The choice of which material to use in a wear resistant lining system should be a cost against performance issue.

    HDPE is a good slide promoting, non-stick, material, but it may only exhibit half the wear resistance of hot rolled mild steel in a pure sliding, non-corrosive, chute lining application.

    If you would like general information relating to cost/performance of materials commonly used as wear resistant linings, please use the following URL:

    Http://www.omegaslate.com/producti.htm#cpvwrlm

    Regards,
    Mike Griffiths.

  4. We have a full range of linings ceramic,metalic and polymer and have lined many troughs and screw segments.
    Please see our web site www.kingfisher-industrial.co.uk or contact Paul Connolly at 0044 1299 251121

  5. #5
    cstolpe Guest

    Re: Bark Screw Trough Wear Problem

    Have much experience in bark augers, and bins. have done augers with Tungsten carbide flights, chrome carbide flights, ceramite lined flights and barrels,and liners out of just about everything. I can help you out with this, just send me your email and I will get you the needed information on ceramics (not cast) and overlay steel products.
    Originally posted by Mike Griffiths
    Hi Wayne,

    Wood waste can be very abrasive, particularly within a pneumatic conveying system.

    You don't mention the diameter of the auger, or the clearance between it and the wear face of the trough. Since you have tried polyethylene liners, I will assume that the operating temperature of the screw feeder is quite low.

    If possible, forget about a flat bottomed trough in favour of a low friction wear resistant lining system.

    I haven't used spray-on plastic linings in over 20 years, so I am not really qualified to comment on their effectiveness.

    Hard faced plate is an option that may increase the trough life by a factor of, perhaps, 3 to 5 times that of hot rolled mild steel.

    Curved Ni-hard cast liners are another option, if you are able to accept a larger diameter trough, and I have even seen cement/aggregate linings used successfully in this type of application.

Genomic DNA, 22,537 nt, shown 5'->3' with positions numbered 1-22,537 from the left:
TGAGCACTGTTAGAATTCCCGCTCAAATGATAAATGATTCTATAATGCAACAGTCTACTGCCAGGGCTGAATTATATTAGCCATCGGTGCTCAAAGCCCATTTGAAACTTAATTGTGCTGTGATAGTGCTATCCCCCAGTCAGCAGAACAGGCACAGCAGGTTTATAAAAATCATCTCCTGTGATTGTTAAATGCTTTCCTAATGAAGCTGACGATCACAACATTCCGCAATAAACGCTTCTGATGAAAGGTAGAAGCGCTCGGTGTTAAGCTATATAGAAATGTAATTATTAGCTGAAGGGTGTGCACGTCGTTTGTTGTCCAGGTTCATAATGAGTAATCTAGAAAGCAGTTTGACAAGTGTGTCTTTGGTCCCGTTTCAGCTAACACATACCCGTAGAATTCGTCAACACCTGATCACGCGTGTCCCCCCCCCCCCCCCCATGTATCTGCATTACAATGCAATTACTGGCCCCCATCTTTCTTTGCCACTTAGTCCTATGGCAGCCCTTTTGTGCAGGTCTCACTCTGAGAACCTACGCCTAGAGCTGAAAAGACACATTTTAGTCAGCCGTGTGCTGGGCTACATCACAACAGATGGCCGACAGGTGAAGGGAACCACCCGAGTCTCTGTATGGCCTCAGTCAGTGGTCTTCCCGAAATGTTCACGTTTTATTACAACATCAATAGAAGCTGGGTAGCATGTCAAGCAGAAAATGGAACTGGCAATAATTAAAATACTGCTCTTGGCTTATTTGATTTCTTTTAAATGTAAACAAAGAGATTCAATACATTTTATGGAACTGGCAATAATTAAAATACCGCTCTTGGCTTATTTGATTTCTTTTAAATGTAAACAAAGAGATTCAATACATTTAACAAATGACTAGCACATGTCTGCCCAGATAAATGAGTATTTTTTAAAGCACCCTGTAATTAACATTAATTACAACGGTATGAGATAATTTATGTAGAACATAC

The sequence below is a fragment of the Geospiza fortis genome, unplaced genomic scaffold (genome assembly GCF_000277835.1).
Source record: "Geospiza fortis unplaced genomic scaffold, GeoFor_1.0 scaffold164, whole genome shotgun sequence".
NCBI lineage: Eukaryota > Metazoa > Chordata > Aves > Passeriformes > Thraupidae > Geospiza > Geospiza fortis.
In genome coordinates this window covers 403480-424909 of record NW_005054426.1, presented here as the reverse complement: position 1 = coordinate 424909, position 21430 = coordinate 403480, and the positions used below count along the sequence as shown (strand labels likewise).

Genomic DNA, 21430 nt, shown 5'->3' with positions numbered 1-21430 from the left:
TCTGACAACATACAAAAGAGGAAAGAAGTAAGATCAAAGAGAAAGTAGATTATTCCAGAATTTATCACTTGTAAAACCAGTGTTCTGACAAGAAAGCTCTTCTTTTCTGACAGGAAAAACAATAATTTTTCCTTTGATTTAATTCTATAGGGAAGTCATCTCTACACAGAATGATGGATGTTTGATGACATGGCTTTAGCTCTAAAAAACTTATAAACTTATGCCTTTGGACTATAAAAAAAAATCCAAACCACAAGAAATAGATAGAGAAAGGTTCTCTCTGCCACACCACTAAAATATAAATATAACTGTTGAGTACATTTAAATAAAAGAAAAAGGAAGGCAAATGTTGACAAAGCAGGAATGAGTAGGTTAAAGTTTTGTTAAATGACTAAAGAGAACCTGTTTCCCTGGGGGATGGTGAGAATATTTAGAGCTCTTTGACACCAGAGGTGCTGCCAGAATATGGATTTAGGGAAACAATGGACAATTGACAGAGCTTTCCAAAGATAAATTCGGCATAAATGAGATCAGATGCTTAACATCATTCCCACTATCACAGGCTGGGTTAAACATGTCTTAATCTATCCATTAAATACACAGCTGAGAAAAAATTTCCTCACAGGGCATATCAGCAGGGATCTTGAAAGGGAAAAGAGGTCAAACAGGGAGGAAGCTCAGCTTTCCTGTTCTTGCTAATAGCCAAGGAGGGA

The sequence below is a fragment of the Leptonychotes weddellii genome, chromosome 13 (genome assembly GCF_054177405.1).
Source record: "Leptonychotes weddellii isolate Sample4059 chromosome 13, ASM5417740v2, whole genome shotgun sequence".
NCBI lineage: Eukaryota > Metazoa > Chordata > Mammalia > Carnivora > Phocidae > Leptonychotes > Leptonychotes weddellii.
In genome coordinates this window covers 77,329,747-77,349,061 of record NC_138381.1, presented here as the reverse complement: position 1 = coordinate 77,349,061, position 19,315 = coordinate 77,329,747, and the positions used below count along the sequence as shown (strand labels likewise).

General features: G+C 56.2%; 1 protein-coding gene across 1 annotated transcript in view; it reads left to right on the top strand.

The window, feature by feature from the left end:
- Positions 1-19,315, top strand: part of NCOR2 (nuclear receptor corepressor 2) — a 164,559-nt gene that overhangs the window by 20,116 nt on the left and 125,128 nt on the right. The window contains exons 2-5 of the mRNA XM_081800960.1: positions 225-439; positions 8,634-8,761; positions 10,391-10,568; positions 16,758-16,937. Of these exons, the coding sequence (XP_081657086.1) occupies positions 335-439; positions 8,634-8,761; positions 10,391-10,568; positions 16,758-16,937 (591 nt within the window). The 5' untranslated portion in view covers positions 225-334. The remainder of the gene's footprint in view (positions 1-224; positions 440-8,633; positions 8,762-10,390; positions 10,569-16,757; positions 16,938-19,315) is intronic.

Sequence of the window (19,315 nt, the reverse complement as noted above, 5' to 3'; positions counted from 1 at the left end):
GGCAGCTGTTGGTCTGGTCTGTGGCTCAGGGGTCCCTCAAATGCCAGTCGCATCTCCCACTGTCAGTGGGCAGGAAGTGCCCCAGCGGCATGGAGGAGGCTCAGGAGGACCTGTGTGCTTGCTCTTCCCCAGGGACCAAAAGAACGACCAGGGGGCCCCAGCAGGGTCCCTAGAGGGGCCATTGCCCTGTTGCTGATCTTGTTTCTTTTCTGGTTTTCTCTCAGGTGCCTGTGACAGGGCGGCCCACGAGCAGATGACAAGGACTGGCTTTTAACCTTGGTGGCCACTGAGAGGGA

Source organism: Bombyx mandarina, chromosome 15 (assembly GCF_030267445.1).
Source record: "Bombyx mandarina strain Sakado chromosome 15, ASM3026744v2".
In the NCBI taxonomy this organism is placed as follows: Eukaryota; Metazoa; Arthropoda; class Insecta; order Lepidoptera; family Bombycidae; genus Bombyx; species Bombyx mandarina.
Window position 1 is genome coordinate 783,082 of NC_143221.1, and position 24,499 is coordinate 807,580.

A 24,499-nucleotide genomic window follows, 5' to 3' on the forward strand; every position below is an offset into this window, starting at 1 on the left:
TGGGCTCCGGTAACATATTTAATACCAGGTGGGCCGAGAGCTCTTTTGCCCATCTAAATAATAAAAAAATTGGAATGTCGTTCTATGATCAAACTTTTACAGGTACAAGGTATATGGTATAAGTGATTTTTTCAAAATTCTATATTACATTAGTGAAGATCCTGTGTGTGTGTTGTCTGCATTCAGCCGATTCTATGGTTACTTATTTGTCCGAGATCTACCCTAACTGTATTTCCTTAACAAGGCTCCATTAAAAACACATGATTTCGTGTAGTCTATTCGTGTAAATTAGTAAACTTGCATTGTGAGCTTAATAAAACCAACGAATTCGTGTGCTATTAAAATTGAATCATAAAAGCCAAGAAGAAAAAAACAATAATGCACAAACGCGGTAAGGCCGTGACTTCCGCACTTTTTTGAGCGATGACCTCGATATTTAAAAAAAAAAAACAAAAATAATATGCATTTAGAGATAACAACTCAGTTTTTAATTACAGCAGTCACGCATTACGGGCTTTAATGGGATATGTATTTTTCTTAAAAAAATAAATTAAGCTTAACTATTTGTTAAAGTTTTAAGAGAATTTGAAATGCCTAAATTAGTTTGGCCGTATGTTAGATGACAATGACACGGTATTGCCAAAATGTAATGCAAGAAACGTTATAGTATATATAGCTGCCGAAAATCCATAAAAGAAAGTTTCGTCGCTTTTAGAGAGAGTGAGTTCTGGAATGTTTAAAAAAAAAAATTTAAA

Ceramic tiles bonded to the steel trough with a flexible, high strength, adhesive is a further option; these could be flat or curved tiles, depending on the clearance between the screw and the trough. Ceramic liners are used very successfully to resist abrasion and corrosion in many types of screw feeder trough applications. The most successful high abrasion resistant trough linings use large area curved ceramic tiles, that are capable of handling very high torque loadings. Wood waste polishes the wear face of ceramic linings quite quickly, resulting in low friction, reduced torque transmission to the trough and lower power requirements. The expected wear life of a +90% alumina ceramic should be around 5-10 times greater than that of welded hard facing and Ni-hard.

    The choice of which material to use in a wear resistant lining system should be a cost against performance issue.

    HDPE is a good slide promoting, non-stick, material, but it may only exhibit half the wear resistance of hot rolled mild steel in a pure sliding, non-corrosive, chute lining application.

    If you would like general information relating to cost/performance of materials commonly used as wear resistant linings, please use the following URL:

    Http://www.omegaslate.com/producti.htm#cpvwrlm

    Regards,
    Mike Griffiths.